What you need:
- Small saucepan, spoon and stove top
- ¼ cup tapioca flour*
- ¼ cup cold tap water
- 1 tablespoon sugar
- 4 drops food colouring
- ¼ teaspoon citric acid (available in the baking aisle)
*Available at some supermarkets and Asian grocers. Corn-flour or potato starch can be substituted but the slime will not be as stretchy.
What to do:
- Place the ingredients in a small saucepan and stir to combine. OPTIONAL: Add citric acid for sour slime.
- Warm over a HIGH heat on the stove top, stirring until the mixture starts to thicken.
- Reduce the heat to LOW and stir the thickening slime until it is all transparent.
- Remove from the heat and leave to cool. The slime will be VERY HOT – to speed up cooling, fill the saucepan with cold water, pour off the water, and repeat a few times. If the slime becomes too sticky, rinse it under cold water.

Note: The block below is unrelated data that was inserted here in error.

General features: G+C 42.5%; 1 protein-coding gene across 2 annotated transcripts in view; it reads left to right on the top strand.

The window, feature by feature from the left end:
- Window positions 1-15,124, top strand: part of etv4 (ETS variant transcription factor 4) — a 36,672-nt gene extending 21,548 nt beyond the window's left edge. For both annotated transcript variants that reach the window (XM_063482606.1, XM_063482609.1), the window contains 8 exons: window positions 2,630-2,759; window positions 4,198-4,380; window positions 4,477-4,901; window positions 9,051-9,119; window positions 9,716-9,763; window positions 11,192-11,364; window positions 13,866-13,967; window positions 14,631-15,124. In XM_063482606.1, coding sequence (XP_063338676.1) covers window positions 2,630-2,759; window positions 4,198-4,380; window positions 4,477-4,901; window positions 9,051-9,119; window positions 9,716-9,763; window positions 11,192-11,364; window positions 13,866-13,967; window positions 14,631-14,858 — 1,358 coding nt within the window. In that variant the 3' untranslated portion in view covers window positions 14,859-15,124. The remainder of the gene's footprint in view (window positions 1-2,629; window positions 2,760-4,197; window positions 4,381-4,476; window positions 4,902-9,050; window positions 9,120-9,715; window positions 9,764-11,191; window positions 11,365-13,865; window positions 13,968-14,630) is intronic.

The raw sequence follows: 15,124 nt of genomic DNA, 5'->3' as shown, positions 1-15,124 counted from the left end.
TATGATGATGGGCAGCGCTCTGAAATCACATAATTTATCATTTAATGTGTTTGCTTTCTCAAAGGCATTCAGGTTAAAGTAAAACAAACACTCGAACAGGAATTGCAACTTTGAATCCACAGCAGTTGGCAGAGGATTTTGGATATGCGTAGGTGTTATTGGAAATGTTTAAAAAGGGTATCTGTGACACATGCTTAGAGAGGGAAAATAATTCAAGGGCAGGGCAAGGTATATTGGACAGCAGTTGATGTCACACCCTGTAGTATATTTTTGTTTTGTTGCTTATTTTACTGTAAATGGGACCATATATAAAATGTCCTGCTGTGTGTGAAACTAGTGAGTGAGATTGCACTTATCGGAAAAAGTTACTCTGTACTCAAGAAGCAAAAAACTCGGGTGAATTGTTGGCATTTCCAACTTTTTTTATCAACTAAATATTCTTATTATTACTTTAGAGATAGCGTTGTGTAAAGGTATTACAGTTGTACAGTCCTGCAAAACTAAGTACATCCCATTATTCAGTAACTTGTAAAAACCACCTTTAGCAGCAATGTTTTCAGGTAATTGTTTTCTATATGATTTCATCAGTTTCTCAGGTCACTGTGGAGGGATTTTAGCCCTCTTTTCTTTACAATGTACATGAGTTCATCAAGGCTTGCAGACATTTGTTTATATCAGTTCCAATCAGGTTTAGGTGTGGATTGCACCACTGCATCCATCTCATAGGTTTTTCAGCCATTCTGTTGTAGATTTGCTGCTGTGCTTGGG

Take care using the stove and handling the hot slime.
Tapioca flour is made from cassava root (Manihot esculen-ta) and it contains a lot of starch (long chains of glucose molecules). When heated with water, starch absorbs water. The change from a milky liquid to a translucent gel is called ‘gelification’ and it occurs when the starch molecules change structure and bind to water molecules.
Gelification can be used in cooking to make jelly or to thicken sauces, but animals can use water to make slimy substances too.
The most extreme example of this is the eel-like hagfish which can make a thick slime in an instant to repel preda-tors. Chemicals from the hagfish mix with seawater to make a gooey mixture of mucus strands and long fibres.